If word of mouth marketing, market research, product focus groups, and a technical talent pool aren’t enough for your organisation, there are myriad other business benefits to supporting a vibrant community. For example, community members, having been involved in technical development, will likely be early adopters of your latest technology or solutions. The support community members provide each other not only leads to lower support costs for your organisation, it can also lead to lower cost of ownership for the community and those who rely upon it for assistance. And if something does go wrong with your product, for example, an engaged community can provide higher goodwill, tolerance of errors, and public support and PR in times of crisis. Of course, this community support for your organisation only lasts as long as your organisation remains supportive of the community. The moment members of your community sense your organisation is being disingenuous—and they will sense it, on that you can rely—they will rightfully drop support for your organisation, and possibly expose it and all of its flaws.

When considering the benefits of supporting a community, and the metrics for determining success, it’s important to remember that most of these benefits require playing the long game. Trust is not earned overnight, and without the trust of the community, your organisation is unlikely to reap the benefits of supporting and being a part of that community. Most discussions about metrics should be phrased in the context of months and years, rather than days and weeks. Give your program adequate time to get off the ground and start showing results before using those metrics to determine whether the effort is successful.

Enjoy this post? There’s a lot more where this came from. Hire me to help your company be successful with Free and Open Source software & communities.

Google’s disappointing response to the “manifesto”

I’ve been sitting on this for a day, and I really do have better things to do than to scold strangers on the internet, but after sleeping on it I find I need to get this out…

Yesterday Google released its official response to a recent internally-released-but-now-leaked manifesto on gender and Google’s support of its equality. The official reply does Google, its brand, and its reputation no favours.

For starters, this so called “manifesto” is the worst sort of faux-intellectual, self-delusional, self-congratulating, adolescent bullshit. Full stop. This man obviously thinks himself very clever and knowledgable, when evidence shows that he is anything but.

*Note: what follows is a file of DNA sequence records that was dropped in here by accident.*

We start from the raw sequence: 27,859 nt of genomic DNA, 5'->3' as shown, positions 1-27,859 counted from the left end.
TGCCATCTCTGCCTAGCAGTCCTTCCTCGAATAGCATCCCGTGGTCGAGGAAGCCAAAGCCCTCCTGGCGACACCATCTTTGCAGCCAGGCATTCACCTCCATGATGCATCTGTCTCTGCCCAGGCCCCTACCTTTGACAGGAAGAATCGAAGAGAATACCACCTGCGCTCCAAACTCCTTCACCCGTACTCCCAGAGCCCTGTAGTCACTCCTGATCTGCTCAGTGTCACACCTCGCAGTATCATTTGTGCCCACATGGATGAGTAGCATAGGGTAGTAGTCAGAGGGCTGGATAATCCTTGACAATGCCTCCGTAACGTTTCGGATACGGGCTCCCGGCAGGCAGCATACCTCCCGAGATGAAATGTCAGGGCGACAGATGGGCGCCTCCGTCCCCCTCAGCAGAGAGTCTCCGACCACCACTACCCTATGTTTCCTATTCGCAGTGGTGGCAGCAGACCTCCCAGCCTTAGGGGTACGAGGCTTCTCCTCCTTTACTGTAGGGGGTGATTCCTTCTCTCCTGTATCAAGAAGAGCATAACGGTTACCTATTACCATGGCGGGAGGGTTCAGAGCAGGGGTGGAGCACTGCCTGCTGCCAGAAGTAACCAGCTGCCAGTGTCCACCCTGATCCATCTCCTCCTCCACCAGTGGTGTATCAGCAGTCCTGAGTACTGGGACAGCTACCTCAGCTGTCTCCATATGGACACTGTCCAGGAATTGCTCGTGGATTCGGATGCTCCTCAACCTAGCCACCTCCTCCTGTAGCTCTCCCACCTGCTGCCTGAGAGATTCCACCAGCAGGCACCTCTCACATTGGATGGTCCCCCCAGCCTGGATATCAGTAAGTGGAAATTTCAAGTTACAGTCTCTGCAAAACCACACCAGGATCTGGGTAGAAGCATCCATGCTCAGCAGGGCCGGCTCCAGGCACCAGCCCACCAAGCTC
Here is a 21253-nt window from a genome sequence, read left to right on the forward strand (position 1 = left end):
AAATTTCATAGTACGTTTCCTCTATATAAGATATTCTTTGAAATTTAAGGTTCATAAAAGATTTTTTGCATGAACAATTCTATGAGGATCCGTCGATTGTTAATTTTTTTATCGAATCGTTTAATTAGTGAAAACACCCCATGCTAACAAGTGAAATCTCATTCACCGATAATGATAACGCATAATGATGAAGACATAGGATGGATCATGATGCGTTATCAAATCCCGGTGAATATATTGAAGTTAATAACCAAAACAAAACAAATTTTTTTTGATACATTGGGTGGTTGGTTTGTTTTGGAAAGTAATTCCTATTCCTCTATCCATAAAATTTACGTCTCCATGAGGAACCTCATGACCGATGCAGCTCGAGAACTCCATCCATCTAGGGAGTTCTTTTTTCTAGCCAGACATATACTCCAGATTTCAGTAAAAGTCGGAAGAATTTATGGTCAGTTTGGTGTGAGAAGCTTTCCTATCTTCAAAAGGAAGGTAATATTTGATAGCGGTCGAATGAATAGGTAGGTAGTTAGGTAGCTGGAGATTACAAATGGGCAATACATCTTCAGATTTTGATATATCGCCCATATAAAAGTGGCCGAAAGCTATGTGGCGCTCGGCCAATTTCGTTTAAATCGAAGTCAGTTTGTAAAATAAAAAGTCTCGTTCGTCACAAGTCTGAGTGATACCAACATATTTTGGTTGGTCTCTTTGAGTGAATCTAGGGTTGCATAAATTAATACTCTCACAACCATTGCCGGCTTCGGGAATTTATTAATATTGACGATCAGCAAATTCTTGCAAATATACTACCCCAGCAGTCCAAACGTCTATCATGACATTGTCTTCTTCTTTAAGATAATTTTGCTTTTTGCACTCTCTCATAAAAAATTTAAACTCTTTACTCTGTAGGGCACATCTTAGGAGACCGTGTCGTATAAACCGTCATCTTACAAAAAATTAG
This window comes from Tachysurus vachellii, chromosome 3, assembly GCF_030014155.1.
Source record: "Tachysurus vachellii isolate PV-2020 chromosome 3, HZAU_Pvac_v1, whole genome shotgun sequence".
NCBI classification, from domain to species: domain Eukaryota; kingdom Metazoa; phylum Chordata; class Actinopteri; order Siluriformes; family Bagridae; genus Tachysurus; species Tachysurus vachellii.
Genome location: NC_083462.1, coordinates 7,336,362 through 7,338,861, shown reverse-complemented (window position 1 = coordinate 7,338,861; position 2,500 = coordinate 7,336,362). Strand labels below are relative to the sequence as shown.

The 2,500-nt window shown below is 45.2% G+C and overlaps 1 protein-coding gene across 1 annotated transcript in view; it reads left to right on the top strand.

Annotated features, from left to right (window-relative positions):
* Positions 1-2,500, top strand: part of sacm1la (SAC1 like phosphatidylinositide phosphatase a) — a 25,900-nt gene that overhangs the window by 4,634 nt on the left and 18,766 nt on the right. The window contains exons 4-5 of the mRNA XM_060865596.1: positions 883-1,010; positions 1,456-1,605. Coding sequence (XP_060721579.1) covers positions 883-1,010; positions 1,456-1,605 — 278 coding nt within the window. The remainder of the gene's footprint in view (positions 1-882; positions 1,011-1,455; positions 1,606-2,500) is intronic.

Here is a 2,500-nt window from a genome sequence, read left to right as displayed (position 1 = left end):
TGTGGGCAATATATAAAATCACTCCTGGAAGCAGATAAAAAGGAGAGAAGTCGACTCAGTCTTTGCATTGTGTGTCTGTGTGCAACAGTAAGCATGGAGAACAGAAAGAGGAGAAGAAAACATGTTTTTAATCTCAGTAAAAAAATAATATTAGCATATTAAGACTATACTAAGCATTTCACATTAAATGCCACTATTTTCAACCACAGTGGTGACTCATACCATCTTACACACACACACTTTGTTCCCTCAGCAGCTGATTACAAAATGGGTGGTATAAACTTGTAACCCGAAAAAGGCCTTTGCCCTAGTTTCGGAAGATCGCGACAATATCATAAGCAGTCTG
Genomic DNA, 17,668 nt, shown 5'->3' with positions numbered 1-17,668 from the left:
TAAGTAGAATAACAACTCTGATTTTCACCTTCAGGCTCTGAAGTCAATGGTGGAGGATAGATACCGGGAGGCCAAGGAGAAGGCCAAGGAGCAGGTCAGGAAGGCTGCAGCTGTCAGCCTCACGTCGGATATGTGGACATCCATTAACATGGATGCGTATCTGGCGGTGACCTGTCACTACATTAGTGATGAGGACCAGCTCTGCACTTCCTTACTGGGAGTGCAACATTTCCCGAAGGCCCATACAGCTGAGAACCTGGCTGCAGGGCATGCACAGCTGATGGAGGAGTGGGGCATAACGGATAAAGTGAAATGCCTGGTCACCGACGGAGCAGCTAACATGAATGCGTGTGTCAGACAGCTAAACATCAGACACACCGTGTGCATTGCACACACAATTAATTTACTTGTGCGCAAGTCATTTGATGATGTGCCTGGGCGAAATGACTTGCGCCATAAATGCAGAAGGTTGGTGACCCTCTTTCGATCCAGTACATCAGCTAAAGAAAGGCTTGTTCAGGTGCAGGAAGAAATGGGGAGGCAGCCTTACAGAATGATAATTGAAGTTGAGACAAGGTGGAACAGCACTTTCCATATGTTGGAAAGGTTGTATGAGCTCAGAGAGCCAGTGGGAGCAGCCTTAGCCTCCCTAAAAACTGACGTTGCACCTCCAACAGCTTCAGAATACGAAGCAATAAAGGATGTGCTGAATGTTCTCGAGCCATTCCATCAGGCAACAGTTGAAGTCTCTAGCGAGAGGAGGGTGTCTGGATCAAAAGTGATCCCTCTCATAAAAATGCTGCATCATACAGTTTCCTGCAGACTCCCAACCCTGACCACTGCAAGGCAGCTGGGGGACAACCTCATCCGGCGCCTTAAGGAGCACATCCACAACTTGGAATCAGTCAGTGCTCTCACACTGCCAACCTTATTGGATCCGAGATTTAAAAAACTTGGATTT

But I’m not here to talk about this programmer today. The last thing this creature needs is more attention. I’m here to talk about how Google is making a very dire business mistake.

The response states:

Part of building an open, inclusive environment means fostering a culture in which those with alternative views, including different political views, feel safe sharing their opinions.

In principle there is nothing wrong with this statement, but the reality is that while people should feel safe sharing their opinions, they also must be trained that not all opinions or topics are appropriate in all environments or conditions.

In this case, the unnamed software developer has expressed an opinion which is counter to Google’s own “strong stand on this issue.” There is nothing wrong with that. He is welcome to his own opinion, however catastrophically wrong, puerile, shortsighted, and unadulteratedly stupid it may be.

However, this opinion was expressed in such a way that it has publicly called Google’s commitment to gender equality into question. If that’s not enough of a negative effect for them, then how about the bottom line? The furor over this simplistic armchair philosophy of a screed has seriously injured Google’s multi-billion dollar brand and wasted countless hours of company time.

How many millions of dollars of damage has this man’s public mental masturbatory male power fantasy done already? How many millions more will it take to heal the wound he has caused?

There is safety to express one’s views, and then there is safety to torpedo a company’s reputation. There is free speech, and then there are the ramifications for one’s speech. This software developer must learn that while he has the former, he also has the latter.

For the sake of its brand and its reputation, Google must make a decisive statement now. It must do better than the flacid response it made yesterday. It must show that actions which cause harm to the company and its initiatives are not welcome and will be met with a commensurate reaction. Or, more colloquially: Ya don’t shit where ya eat, dude.

Fire this man & make a statement to that effect. He’s a fool with poor judgement and he’s an albatross hung on Google culture and Google reputation.